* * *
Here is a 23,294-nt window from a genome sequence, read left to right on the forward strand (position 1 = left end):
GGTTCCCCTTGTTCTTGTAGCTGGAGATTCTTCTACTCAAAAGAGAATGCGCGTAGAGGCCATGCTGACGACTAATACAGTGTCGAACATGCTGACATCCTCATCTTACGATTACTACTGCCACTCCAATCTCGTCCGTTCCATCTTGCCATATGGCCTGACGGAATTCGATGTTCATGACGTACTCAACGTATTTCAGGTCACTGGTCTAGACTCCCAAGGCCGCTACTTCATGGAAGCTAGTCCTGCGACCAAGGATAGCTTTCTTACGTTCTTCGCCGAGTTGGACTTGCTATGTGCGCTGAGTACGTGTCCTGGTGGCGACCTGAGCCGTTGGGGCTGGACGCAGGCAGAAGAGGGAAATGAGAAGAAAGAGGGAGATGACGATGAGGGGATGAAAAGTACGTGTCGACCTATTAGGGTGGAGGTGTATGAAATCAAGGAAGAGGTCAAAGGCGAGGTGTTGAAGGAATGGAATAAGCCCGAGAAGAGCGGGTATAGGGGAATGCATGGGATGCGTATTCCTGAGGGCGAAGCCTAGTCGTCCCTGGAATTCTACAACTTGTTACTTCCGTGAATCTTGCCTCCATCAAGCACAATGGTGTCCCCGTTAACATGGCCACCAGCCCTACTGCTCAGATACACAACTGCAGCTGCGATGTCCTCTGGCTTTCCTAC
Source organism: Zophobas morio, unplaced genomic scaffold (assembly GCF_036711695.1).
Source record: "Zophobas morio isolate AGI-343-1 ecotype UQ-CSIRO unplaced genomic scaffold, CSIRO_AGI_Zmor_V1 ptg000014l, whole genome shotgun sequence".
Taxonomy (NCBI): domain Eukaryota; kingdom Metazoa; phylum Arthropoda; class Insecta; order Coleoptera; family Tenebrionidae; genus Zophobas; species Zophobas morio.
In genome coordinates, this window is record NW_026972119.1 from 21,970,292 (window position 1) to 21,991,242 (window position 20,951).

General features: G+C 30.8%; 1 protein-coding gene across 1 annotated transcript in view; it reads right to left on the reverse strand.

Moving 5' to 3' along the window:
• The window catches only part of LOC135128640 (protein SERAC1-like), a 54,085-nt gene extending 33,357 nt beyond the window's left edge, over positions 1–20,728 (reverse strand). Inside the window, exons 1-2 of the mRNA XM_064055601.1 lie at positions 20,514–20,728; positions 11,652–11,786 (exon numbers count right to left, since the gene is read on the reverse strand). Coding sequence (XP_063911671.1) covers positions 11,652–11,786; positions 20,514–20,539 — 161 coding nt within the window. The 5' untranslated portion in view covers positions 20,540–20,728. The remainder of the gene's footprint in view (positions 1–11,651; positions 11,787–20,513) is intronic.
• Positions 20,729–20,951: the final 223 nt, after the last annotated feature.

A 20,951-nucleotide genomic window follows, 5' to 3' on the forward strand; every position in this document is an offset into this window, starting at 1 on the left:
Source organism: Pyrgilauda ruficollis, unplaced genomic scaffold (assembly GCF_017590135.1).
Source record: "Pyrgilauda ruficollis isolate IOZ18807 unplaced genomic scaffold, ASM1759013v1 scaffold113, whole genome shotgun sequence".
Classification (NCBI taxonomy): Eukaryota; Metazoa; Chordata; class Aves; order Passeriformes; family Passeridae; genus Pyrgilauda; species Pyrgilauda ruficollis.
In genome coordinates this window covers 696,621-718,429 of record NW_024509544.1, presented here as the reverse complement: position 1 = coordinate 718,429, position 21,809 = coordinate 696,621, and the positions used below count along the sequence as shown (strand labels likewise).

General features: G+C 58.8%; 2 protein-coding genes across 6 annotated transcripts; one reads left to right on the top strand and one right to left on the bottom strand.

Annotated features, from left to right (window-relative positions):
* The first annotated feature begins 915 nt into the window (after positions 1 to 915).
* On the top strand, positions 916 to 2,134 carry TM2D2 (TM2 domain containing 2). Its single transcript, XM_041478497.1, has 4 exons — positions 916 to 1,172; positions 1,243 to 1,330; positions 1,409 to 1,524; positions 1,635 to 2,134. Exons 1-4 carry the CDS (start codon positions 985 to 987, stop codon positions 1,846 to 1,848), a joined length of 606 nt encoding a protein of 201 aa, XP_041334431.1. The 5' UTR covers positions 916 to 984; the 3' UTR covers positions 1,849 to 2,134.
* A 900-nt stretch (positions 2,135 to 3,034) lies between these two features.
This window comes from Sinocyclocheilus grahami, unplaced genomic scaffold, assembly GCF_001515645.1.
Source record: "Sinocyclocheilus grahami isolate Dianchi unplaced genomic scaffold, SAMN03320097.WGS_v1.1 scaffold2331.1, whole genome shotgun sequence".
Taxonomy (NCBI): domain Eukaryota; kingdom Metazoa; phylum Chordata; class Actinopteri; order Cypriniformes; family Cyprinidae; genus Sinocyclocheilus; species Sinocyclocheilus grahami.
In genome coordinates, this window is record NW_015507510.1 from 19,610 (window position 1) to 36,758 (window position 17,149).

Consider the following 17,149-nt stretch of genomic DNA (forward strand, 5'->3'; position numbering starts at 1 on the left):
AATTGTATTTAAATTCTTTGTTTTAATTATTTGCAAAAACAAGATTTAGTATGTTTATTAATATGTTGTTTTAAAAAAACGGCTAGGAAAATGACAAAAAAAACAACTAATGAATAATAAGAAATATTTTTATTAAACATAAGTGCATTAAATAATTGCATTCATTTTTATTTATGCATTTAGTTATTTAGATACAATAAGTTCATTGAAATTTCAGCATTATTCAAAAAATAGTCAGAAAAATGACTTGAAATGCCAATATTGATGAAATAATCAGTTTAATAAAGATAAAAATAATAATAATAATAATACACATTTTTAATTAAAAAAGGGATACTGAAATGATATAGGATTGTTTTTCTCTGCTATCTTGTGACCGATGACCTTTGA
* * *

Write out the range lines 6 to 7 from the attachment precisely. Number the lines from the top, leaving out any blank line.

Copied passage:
In genome coordinates, this window is record NW_026972119.1 from 21,970,292 (window position 1) to 21,991,242 (window position 20,951).

General features: G+C 30.8%; 1 protein-coding gene across 1 annotated transcript in view; it reads right to left on the reverse strand.